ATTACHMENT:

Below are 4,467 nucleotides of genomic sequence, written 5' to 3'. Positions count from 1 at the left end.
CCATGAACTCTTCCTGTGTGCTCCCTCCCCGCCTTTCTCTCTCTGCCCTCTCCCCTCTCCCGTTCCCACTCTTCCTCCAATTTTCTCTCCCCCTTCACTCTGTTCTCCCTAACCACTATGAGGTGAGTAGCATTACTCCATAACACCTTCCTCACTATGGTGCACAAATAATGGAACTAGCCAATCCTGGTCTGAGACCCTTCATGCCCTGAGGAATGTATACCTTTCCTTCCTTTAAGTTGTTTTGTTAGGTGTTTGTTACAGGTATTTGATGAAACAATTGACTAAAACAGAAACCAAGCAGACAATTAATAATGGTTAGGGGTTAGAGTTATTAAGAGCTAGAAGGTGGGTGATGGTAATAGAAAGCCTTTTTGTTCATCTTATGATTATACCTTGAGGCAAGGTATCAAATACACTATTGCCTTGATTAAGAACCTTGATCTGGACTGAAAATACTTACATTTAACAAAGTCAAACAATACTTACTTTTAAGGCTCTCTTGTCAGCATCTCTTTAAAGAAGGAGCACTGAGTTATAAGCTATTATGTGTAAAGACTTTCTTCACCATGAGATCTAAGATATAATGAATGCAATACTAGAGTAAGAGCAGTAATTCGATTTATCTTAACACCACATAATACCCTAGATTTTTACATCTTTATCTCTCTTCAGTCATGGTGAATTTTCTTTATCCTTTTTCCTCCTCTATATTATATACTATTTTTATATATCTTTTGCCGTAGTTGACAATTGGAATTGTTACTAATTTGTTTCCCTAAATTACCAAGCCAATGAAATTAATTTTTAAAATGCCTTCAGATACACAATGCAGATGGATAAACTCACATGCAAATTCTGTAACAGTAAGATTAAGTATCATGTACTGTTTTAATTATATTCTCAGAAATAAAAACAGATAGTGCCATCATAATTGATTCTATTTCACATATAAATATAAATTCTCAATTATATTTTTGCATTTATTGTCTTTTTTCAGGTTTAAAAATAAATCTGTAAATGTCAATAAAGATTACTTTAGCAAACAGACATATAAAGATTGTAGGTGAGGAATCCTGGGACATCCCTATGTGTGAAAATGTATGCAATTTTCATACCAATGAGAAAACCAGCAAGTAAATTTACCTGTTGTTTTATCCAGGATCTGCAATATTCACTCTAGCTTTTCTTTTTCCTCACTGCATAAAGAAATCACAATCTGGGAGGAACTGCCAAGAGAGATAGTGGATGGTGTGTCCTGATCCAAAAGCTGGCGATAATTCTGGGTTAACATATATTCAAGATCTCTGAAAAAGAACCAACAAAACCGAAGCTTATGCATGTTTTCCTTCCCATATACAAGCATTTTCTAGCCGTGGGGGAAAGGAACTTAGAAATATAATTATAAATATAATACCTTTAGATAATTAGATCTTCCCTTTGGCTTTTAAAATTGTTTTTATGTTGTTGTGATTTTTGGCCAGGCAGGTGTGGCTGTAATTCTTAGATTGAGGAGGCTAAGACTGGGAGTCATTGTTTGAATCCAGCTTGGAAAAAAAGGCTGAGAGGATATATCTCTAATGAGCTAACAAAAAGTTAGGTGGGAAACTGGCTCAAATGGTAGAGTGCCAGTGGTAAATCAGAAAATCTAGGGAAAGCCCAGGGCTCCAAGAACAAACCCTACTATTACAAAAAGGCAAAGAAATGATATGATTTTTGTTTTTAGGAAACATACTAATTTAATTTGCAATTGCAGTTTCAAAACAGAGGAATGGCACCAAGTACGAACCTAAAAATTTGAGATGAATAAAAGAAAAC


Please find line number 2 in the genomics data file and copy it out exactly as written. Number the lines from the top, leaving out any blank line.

CCATGAACTCTTCCTGTGTGCTCCCTCCCCGCCTTTCTCTCTCTGCCCTCTCCCCTCTCCCGTTCCCACTCTTCCTCCAATTTTCTCTCCCCCTTCACTCTGTTCTCCCTAACCACTATGAGGTGAGTAGCATTACTCCATAACACCTTCCTCACTATGGTGCACAAATAATGGAACTAGCCAATCCTGGTCTGAGACCCTTCATGCCCTGAGGAATGTATACCTTTCCTTCCTTTAAGTTGTTTTGTTAGGTGTTTGTTACAGGTATTTGATGAAACAATTGACTAAAACAGAAACCAAGCAGACAATTAATAATGGTTAGGGGTTAGAGTTATTAAGAGCTAGAAGGTGGGTGATGGTAATAGAAAGCCTTTTTGTTCATCTTATGATTATACCTTGAGGCAAGGTATCAAATACACTATTGCCTTGATTAAGAACCTTGATCTGGACTGAAAATACTTACATTTAACAAAGTCAAACAATACTTACTTTTAAGGCTCTCTTGTCAGCATCTCTTTAAAGAAGGAGCACTGAGTTATAAGCTATTATGTGTAAAGACTTTCTTCACCATGAGATCTAAGATATAATGAATGCAATACTAGAGTAAGAGCAGTAATTCGATTTATCTTAACACCACATAATACCCTAGATTTTTACATCTTTATCTCTCTTCAGTCATGGTGAATTTTCTTTATCCTTTTTCCTCCTCTATATTATATACTATTTTTATATATCTTTTGCCGTAGTTGACAATTGGAATTGTTACTAATTTGTTTCCCTAAATTACCAAGCCAATGAAATTAATTTTTAAAATGCCTTCAGATACACAATGCAGATGGATAAACTCACATGCAAATTCTGTAACAGTAAGATTAAGTATCATGTACTGTTTTAATTATATTCTCAGAAATAAAAACAGATAGTGCCATCATAATTGATTCTATTTCACATATAAATATAAATTCTCAATTATATTTTTGCATTTATTGTCTTTTTTCAGGTTTAAAAATAAATCTGTAAATGTCAATAAAGATTACTTTAGCAAACAGACATATAAAGATTGTAGGTGAGGAATCCTGGGACATCCCTATGTGTGAAAATGTATGCAATTTTCATACCAATGAGAAAACCAGCAAGTAAATTTACCTGTTGTTTTATCCAGGATCTGCAATATTCACTCTAGCTTTTCTTTTTCCTCACTGCATAAAGAAATCACAATCTGGGAGGAACTGCCAAGAGAGATAGTGGATGGTGTGTCCTGATCCAAAAGCTGGCGATAATTCTGGGTTAACATATATTCAAGATCTCTGAAAAAGAACCAACAAAACCGAAGCTTATGCATGTTTTCCTTCCCATATACAAGCATTTTCTAGCCGTGGGGGAAAGGAACTTAGAAATATAATTATAAATATAATACCTTTAGATAATTAGATCTTCCCTTTGGCTTTTAAAATTGTTTTTATGTTGTTGTGATTTTTGGCCAGGCAGGTGTGGCTGTAATTCTTAGATTGAGGAGGCTAAGACTGGGAGTCATTGTTTGAATCCAGCTTGGAAAAAAAGGCTGAGAGGATATATCTCTAATGAGCTAACAAAAAGTTAGGTGGGAAACTGGCTCAAATGGTAGAGTGCCAGTGGTAAATCAGAAAATCTAGGGAAAGCCCAGGGCTCCAAGAACAAACCCTACTATTACAAAAAGGCAAAGAAATGATATGATTTTTGTTTTTAGGAAACATACTAATTTAATTTGCAATTGCAGTTTCAAAACAGAGGAATGGCACCAAGTACGAACCTAAAAATTTGAGATGAATAAAAGAAAAC